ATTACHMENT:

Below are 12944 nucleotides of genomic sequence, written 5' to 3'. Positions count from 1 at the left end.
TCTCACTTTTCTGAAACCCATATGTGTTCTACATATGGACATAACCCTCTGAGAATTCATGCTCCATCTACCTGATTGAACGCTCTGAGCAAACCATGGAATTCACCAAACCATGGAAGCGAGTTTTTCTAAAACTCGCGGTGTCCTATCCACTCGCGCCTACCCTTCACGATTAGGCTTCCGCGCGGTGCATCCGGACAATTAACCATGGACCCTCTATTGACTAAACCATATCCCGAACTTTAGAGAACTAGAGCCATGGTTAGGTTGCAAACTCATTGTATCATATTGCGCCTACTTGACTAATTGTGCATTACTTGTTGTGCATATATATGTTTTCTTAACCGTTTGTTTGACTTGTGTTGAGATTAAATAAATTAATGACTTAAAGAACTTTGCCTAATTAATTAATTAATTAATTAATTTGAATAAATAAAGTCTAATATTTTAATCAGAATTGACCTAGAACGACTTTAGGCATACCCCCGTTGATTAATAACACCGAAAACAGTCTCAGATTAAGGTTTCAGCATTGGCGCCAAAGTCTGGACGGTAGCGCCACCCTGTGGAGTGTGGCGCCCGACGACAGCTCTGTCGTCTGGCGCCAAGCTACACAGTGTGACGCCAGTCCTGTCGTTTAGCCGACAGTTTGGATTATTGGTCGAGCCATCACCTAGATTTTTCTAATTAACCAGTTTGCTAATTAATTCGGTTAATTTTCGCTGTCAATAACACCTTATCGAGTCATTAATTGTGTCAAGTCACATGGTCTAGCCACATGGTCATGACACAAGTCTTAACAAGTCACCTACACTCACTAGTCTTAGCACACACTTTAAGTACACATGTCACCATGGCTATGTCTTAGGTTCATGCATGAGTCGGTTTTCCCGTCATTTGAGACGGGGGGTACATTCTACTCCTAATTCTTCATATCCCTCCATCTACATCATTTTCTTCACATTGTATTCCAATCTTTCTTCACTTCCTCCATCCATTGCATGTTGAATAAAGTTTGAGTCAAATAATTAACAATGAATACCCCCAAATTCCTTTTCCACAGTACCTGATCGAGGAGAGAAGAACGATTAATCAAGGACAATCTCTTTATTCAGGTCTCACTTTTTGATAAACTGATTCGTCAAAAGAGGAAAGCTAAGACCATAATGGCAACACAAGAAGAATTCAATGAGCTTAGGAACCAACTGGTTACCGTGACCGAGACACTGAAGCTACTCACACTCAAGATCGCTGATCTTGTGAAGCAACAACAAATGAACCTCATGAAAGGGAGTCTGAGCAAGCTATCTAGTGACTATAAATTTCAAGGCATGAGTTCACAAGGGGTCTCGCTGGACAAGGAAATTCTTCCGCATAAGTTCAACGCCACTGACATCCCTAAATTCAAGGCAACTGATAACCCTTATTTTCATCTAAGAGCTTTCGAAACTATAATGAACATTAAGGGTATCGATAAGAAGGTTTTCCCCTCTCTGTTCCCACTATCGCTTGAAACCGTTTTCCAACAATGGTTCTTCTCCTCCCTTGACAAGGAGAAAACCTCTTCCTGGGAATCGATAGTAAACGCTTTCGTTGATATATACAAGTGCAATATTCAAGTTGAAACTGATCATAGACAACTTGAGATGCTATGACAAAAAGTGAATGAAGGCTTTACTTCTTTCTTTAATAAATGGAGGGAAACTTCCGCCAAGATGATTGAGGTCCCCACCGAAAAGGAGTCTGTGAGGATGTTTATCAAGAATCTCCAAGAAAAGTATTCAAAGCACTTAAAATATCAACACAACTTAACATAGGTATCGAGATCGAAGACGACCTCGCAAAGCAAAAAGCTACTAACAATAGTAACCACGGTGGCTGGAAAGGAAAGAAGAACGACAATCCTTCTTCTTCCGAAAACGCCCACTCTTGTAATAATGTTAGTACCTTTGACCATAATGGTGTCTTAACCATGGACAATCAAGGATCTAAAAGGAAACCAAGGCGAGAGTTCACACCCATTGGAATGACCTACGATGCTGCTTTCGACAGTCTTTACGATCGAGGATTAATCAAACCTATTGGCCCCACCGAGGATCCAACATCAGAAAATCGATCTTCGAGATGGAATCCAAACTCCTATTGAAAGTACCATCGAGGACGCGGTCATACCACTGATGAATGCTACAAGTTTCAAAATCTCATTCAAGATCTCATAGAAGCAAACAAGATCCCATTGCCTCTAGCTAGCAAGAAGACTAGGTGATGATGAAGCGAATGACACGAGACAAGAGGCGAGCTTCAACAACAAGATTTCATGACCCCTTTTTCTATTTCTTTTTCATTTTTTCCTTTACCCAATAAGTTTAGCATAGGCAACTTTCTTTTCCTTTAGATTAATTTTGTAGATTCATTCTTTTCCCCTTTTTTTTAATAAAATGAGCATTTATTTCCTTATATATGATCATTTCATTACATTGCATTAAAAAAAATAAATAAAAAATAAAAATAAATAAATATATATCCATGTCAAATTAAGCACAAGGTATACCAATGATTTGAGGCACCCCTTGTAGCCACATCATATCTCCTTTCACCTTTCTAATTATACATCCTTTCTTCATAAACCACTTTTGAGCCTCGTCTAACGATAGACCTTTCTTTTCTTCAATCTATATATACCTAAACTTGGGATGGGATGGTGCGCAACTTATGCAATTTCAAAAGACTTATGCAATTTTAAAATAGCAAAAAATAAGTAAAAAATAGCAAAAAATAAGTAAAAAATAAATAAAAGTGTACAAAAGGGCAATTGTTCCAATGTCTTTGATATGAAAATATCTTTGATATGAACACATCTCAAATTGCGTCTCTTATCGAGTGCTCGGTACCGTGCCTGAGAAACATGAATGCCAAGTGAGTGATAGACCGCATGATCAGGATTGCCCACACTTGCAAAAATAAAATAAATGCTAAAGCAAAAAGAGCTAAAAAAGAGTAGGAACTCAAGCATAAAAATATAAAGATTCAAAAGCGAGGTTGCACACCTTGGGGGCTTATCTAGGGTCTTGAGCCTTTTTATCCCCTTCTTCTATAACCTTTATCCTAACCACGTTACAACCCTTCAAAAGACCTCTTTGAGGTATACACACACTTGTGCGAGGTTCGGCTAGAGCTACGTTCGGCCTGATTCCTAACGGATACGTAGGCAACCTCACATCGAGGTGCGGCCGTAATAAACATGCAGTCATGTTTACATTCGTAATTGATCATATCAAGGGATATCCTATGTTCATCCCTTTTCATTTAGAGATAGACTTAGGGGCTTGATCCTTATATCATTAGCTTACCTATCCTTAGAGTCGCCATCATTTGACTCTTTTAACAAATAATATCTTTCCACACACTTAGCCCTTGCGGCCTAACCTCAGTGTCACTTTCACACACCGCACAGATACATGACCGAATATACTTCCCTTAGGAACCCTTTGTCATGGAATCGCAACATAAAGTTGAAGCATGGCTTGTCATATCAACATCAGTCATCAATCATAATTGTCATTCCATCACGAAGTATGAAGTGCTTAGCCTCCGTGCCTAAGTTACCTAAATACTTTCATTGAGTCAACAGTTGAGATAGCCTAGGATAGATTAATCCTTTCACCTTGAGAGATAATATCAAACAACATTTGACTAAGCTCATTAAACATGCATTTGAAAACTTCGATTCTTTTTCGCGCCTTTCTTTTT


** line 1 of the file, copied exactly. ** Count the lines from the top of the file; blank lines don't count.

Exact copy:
Below are 12944 nucleotides of genomic sequence, written 5' to 3'. Positions count from 1 at the left end.